Remember me…

Summer was unexpected, and I’ve been floundering.

Right after I posted my last post for FHDoJ — yeah, way back on the 23rd of July, I received the crushing news that my daughter’s honorary-adopted-surrogate grandmother died. Not only was she an extraordinary grandparent to my kidlet, she was a dear friend to me. It was a blow.

I slumped around in August trying to pull a post out of my toes with laugh like you mean totaunting me from the sidebar. Oh, I could tap out a twitter in 149 characters or less, but write a post? I had nothing.

September rolled around. And on the 7th day, my soul friend, my go-to-gal for laughing, cross-stitching, commiserating, eating street meat, and generally trolling-for-trouble…died. And on September 11, when many had their eyes and hearts turned toward 9/11, we said good-bye.

I never wrote about Cancer Buddy here. She was an avid reader of my blog, and she came here to laugh and laugh often. When it came to my writing, she was the Dallas Cowboys of cheerleading teams.

I was privileged to share a ten-year journey with Cancer Buddy, as she did battle with mantle cell lymphoma. This is an aggressive non-Hodgkin lymphoma, relatively rare. The United States has about 3,000 cases per year.

My friend was, in every sense of the word, a warrior. She grabbed everything she had and fought like a berserker of old. She fought the disease, the side effects, the fatigue. But mostly, she fought the fear. I was with her the day our stylist shaved her head and buzzed the words No Fear into the quarter inch that was left. We all cried. But, damn if CB didn’t have the most beautifully shaped head on the planet. She was hawt! We laughed about that, too.

Over the next years, we went to countless treatments and medical appointments together. We laughed so hard waiting for specialists to arrive for consultations, we thought they might cart us off to a quiet room. We found humor in everything. Correction. We both hated the bone marrow biopsies. I’ve sat in on so many, holding my bud’s hand, I feel like I could perform one myself. After the last one she said, “You’ve got to video it next time, E, so I can see it!” She was a bit of a ghoul about medicine….latent doctor tendencies.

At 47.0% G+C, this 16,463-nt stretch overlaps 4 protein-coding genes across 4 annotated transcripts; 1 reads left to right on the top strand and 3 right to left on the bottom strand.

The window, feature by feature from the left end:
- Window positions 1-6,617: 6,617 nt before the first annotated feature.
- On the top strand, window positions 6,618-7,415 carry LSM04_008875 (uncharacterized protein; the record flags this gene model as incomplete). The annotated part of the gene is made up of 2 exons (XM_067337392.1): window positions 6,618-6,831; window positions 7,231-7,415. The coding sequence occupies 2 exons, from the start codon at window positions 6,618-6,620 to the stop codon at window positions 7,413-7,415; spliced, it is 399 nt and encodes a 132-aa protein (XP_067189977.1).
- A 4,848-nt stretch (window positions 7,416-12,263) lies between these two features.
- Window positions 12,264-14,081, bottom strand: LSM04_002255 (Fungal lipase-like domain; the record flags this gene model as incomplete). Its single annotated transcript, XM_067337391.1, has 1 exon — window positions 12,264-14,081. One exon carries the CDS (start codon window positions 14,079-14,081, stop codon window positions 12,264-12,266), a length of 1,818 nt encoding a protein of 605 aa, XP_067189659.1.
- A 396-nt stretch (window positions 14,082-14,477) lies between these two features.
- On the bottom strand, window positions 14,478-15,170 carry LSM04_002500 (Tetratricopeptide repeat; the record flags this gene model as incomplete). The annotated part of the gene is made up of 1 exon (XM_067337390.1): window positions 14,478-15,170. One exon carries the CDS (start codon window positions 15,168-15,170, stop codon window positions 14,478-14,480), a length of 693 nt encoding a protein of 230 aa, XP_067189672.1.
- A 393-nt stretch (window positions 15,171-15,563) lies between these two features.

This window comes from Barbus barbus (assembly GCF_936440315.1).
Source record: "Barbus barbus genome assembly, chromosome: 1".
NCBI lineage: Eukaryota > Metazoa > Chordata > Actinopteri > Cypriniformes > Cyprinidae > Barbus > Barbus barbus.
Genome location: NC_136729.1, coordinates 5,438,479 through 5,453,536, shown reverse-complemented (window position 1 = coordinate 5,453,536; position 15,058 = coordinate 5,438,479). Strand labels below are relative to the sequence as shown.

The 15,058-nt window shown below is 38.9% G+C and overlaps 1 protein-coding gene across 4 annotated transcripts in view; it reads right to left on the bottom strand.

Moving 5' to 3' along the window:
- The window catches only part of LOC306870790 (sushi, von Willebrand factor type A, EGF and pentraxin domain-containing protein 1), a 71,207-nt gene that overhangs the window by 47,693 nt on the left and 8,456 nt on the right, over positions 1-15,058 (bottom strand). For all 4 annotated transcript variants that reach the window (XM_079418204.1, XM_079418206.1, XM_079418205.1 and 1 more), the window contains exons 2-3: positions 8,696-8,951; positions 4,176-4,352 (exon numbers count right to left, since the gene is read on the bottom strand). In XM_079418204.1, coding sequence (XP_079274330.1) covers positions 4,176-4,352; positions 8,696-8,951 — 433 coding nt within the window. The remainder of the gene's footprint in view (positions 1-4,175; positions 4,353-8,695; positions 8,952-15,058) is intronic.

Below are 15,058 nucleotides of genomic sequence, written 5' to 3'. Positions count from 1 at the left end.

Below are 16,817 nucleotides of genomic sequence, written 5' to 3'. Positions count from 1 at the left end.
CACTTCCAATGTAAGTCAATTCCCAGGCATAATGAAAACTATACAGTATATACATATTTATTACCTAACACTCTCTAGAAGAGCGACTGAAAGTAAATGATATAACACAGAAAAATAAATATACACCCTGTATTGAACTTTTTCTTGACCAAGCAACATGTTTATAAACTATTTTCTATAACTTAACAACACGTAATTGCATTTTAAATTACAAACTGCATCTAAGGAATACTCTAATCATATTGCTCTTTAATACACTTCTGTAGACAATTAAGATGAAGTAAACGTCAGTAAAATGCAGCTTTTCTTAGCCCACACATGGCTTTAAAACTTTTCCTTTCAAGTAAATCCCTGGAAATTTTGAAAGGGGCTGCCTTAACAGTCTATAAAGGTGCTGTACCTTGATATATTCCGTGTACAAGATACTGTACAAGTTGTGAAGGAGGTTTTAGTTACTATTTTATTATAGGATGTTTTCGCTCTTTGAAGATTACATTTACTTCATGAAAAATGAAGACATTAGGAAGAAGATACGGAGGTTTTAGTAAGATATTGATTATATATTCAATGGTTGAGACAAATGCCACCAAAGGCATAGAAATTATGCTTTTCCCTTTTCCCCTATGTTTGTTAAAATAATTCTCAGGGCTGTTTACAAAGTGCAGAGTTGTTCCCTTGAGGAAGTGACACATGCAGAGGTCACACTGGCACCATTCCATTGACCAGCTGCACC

After the first year of chemo cocktails, my greatest fear was that Cancer Buddy was going to kill me with Timmie’s coffee and apple fritters. It’s all she had a taste for and I, being the soul-buddy I was, matched her coffee for coffee, fritter for fritter.

Cancer Buddy had a fat screen TV with movie quality sound, so one year I took a copy of The Banger Sisters with Goldie Hawn and Susan Sarandon over to her place and we buttered-up some popcorn and laughed ourselves sick. This was pretty much the norm, but this particular day, CB had a hunky craftsman working below stairs putting in a new door to the garage. When he came upstairs to go over the work, he said that he had never enjoyed himself so much hearing two women laugh they way we were laughing. I’m glad we made his day. Looking at him made ours.

We made memories. Bunches of ’em.

This summer things changed. The body decided it would no longer respond to treatment, and we were headed into a undefined period of palliative care. But my friend, with her penchant for leather jackets and high heels; my friend with her love of classic cars and speed; my friend with her gifts for stitching and tailoring; my friend with her love of life and family and deep faith had no intention of having her body ravished by this ugly disease, and she died.

And I’m floundering. There isn’t a day that goes by that I’m not thinking — I must tell CB this. I must send CB that. But she’s not there.

My good friend @KeziahFenton sent me this video.

To console. To comfort. And it did. It does.

Cancer Buddy would be royally pissed to know I’ve been floundering, because she was the poster girl for Get ‘R Done.

I can do no less.

Love you, buddy…

Elen

http://youtu.be/gHagvI7-9Kw

2 thoughts on “Remember me…

  1. Elen – I know how much this summer has sucked for you. I’m so glad that I was able to console and comfort. You’re one of the best buds a girl can have. Death will not change that.

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